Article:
How to choose nutritious foods

Published 06/11 2014 02:30PM

Updated 06/11 2014 02:30PM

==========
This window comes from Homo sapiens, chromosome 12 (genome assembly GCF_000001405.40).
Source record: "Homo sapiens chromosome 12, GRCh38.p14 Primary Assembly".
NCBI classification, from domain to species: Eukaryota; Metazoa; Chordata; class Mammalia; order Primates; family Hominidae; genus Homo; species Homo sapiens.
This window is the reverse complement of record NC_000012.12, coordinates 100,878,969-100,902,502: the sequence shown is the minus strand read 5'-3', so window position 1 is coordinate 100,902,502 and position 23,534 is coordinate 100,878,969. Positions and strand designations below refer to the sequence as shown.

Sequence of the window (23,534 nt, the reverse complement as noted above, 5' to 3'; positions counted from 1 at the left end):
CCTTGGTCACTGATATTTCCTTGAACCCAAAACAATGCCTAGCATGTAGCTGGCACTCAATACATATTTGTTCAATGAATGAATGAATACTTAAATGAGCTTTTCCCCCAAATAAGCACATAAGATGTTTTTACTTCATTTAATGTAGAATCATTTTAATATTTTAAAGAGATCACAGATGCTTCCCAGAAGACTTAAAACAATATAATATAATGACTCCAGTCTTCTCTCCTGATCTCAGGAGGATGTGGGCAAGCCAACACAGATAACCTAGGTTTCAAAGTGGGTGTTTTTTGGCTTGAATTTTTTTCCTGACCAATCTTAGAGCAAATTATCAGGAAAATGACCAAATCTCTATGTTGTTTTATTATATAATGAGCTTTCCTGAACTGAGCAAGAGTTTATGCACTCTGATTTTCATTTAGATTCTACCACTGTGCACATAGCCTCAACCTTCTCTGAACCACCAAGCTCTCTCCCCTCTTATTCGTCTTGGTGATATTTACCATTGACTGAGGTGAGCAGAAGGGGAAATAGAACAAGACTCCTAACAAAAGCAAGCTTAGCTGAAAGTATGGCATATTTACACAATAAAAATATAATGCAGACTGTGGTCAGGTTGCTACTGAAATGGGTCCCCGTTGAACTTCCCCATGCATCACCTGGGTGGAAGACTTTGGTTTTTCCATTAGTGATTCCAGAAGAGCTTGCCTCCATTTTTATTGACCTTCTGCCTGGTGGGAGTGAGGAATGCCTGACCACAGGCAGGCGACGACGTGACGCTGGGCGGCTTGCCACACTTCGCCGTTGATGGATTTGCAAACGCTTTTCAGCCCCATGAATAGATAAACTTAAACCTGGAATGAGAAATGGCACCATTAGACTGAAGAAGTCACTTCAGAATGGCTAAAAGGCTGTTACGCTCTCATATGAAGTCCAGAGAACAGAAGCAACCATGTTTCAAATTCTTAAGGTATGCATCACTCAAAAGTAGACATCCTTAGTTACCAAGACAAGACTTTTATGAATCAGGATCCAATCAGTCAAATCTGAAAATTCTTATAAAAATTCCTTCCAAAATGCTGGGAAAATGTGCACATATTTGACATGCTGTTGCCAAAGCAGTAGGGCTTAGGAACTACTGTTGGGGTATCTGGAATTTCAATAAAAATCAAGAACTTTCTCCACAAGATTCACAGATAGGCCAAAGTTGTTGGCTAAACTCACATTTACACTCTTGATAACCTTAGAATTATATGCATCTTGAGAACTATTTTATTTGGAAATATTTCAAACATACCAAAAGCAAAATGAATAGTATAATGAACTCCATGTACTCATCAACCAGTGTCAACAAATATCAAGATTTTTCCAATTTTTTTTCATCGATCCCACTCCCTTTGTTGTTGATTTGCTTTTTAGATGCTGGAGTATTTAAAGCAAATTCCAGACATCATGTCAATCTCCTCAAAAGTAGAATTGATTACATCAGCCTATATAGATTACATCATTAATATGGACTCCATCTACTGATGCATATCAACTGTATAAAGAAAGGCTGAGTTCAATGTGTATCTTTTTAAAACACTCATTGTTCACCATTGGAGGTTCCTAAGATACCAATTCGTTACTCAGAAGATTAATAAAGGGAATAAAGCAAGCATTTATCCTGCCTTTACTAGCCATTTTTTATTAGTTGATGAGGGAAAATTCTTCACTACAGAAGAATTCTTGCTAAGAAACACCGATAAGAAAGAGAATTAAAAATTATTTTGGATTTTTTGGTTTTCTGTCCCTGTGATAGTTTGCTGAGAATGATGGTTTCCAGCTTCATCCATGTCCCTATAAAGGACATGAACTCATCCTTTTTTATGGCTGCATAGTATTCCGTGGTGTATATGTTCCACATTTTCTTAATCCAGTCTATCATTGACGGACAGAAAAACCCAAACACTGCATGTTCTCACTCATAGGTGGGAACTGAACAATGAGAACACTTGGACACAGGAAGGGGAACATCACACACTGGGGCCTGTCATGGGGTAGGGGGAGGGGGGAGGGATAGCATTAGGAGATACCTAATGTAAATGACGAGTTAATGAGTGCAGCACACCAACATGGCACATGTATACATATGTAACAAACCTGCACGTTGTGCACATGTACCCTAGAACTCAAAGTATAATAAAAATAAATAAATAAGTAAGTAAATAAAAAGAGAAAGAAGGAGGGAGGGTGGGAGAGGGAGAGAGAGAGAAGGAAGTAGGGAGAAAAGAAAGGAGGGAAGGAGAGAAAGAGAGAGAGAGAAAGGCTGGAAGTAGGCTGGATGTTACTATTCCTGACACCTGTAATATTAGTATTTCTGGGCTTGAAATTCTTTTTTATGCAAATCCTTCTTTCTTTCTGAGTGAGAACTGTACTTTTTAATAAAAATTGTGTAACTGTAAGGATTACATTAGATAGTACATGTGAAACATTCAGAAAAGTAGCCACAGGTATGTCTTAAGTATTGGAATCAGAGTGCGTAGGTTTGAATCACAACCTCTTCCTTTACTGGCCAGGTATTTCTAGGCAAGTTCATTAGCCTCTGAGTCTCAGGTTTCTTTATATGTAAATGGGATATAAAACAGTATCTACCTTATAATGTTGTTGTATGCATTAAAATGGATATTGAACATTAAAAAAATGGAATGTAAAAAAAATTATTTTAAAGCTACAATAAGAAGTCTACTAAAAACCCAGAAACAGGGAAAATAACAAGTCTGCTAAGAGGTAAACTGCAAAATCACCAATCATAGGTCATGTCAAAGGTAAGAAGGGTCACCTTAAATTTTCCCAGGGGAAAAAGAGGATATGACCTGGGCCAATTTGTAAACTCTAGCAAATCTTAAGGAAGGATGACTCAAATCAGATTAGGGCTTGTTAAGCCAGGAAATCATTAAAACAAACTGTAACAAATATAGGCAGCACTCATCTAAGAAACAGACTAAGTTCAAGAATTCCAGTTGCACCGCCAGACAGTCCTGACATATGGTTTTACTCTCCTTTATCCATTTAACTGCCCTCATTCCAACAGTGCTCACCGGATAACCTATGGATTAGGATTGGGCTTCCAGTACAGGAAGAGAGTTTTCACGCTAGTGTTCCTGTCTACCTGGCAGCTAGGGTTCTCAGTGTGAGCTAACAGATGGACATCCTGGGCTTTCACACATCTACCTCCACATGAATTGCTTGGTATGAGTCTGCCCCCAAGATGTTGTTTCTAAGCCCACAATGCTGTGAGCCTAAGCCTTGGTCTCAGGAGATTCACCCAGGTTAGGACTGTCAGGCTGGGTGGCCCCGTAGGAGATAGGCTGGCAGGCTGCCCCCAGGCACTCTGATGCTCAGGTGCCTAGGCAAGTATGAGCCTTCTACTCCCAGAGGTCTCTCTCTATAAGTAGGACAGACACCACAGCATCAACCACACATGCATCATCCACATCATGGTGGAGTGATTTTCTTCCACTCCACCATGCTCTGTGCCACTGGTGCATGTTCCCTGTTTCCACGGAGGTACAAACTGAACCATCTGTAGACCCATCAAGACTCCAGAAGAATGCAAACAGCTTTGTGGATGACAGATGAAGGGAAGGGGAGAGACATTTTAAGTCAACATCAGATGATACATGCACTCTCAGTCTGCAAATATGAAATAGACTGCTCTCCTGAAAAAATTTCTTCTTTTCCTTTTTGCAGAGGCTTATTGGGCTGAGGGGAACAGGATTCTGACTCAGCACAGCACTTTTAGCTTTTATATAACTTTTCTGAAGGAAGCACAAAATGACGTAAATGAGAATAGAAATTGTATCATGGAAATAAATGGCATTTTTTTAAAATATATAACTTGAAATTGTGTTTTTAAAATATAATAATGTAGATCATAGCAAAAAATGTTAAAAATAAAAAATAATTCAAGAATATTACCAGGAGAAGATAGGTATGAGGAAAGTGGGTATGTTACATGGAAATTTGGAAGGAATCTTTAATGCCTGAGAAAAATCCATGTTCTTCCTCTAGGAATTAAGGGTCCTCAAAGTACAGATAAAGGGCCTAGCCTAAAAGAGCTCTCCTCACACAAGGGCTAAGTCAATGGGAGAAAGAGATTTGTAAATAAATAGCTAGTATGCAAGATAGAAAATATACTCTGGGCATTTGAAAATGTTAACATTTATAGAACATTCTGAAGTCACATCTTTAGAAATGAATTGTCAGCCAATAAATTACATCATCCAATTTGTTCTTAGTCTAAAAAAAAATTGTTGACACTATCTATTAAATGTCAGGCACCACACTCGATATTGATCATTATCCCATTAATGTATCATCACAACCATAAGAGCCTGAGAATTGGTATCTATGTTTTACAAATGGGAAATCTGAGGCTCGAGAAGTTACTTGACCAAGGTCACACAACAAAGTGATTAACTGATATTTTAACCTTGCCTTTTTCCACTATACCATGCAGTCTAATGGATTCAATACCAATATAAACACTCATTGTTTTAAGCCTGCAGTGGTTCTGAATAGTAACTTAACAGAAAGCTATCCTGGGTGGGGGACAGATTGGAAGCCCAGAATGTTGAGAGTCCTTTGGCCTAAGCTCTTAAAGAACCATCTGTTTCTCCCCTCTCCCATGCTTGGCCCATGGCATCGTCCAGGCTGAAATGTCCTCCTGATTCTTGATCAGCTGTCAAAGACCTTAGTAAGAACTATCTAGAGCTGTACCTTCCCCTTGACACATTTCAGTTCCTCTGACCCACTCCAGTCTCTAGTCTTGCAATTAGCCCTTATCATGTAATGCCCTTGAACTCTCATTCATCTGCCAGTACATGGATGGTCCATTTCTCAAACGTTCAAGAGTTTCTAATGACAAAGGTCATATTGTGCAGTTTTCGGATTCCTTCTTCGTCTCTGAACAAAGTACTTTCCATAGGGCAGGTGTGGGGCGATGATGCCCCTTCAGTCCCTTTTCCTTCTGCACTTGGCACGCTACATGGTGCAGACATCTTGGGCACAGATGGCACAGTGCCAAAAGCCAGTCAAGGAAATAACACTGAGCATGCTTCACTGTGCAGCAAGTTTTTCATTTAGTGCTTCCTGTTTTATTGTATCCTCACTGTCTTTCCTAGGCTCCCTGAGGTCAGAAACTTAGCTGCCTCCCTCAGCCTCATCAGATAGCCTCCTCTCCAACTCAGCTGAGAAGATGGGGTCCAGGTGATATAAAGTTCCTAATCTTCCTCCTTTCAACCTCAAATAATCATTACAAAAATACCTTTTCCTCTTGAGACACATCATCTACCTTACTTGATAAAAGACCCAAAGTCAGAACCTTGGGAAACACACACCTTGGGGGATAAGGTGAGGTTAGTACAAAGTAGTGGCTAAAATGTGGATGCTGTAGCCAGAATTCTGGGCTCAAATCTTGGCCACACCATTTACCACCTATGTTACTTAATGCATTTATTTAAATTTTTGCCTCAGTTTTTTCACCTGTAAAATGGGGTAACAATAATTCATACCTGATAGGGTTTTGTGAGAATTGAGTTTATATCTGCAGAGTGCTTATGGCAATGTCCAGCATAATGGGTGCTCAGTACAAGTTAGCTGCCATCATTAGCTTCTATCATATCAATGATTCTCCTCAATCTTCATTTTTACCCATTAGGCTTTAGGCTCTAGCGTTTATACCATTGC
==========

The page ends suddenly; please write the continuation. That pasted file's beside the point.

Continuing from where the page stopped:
Increasing scientific evidence indicates that what you eat can make a big difference in your health and well-being. Studies also show that foods high in fat and sugar and low in fiber and complex carbohydrates are increasingly linked with a variety of diseases. Many foods are processed in factories, while others are fabricated or engineered in laboratories. One way to choose nutritious foods is to find out what's in the foods you're buying. In 1990, Congress passed the Nutrition Labeling and Education Act to clear up confusion over food ingredients. All packaged foods, meat, and poultry products must have nutrition information on their labels. To make comparisons easier, packages now express nutrition information exactly the same way from package to package. You can learn much about a food by reading the label, such as seeing how much total fat, saturated fat, cholesterol, sodium, carbohydrates, dietary fiber, sugar, and protein are in a particular food, as well as what its other ingredients are. This is a good way to also find out what chemicals, additives, and preservatives the food may contain. The U-S Department of Agriculture developed the 'food pyramid' in 1992, which gives you a visual picture of which foods are the most nutritious and should be consumed in the greatest quantities. Foods are categorized into six groups, with the breads, cereals, rice, and pasta group at the base of the pyramid, and fats, oils, and sweets at the top. To learn more about how to choose nutritious foods, contact a health care professional.

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